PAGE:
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Guest Ron Freimuth

Geopotential Altitude from density - xml problem

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I've been trying to calculate the geopotential altitude from a given density, but I'm having trouble implementing the equation in XML, probably because I'm not familiar with how the log function works.Following is a jscript formula where:Units are SIvar g =9.80665; //gravitational constant, m/sec2var Po=101325; //sea level standard pressure, Pavar To=288.15; //sea level standard temperature, deg Kvar R =8.314320;//gas constant, J/ mol*deg K var M =28.9644; //molecular weight of dry air, gm/molvar L =6.5; //temperature lapse rate, deg K/kmvar D=d*1000; var p2=( (L*R)/(g*M-L*R) )*Math.log( (R*To*D)/(M*Po) ); var H=-(To/L)*( Math.exp(p2)-1 ); var h=H*1000;return(h)As you can see, the calculations are done in 2 parts ('p2' and 'H') for readability, so I did the same. Input is density in kg/m^3 as 'd'. Output is geopotential altitude as 'h' in meters.I've tried to convert this to XML with the following code (parens added and tags removed for clarity...)p2 = ((@L @R *) (@M @L - @g * @R *) /) ((@R @To * @Density 1000 * *) (@M @Po *)/) log *H = ((@To @L / /-/) ((@p2 exp) - 1) *) 1000 *This is just wrong:( I don't know how log and exp work in XML, and I've tried several combinations. Can anyone offer an xml equivalent of the jscript code above?Thanks,--Jon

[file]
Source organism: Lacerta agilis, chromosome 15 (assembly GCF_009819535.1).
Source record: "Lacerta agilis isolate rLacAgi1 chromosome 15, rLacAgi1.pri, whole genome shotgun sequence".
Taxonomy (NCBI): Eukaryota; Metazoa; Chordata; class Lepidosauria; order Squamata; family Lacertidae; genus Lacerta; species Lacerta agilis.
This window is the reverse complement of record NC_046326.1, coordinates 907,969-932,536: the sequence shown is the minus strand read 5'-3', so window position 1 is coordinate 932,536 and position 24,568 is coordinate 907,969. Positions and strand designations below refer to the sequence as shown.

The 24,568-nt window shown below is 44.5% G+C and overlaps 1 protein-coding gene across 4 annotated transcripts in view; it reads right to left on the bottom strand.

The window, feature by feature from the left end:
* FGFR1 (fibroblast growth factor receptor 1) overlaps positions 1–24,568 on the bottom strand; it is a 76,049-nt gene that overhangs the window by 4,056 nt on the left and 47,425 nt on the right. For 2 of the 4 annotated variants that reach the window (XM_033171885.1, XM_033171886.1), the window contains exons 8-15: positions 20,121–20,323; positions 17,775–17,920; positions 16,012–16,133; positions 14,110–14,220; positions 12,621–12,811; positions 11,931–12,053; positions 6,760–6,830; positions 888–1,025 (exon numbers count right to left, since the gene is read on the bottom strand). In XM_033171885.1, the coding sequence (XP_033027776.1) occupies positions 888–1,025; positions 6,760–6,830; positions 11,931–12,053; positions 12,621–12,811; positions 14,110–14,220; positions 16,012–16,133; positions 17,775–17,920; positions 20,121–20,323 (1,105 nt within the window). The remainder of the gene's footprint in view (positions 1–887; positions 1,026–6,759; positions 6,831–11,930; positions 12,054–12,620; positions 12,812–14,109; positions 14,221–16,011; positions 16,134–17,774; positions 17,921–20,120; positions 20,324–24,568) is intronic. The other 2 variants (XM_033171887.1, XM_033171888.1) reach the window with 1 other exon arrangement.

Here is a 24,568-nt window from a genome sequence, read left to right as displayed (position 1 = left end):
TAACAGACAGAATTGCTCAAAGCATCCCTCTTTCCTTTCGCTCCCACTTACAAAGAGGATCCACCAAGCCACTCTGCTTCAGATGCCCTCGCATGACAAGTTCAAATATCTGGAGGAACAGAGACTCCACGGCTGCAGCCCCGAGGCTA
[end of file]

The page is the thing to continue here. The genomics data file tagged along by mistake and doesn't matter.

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Hello Jon,you don't need logs. My SS does it this way as the ISA book says.sigma=((288.2-C2/10*-L2)/288.2)^4.256C2 = FL = geopotential flight levelL2 = =-6.5*0.0254*12sigma = air density/ MSL density (= 1.2256 kg/m^3)I will send you the full SS if you mail me for it.For the other way around just do it backwards.Ian

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Hi Ian,Thanks for the reply. I'll try to implement the reciprocal of that and see how it works!--Jon>Hello Jon,>you don't need logs. My SS does it this way as the ISA book>says.>>sigma=((288.2-C2/10*-L2)/288.2)^4.256>C2 = FL = geopotential flight level>L2 = =-6.5*0.0254*12>>sigma = air density/ MSL density (= 1.2256 kg/m^3)>>I will send you the full SS if you mail me for it.>>For the other way around just do it backwards.>>Ian>>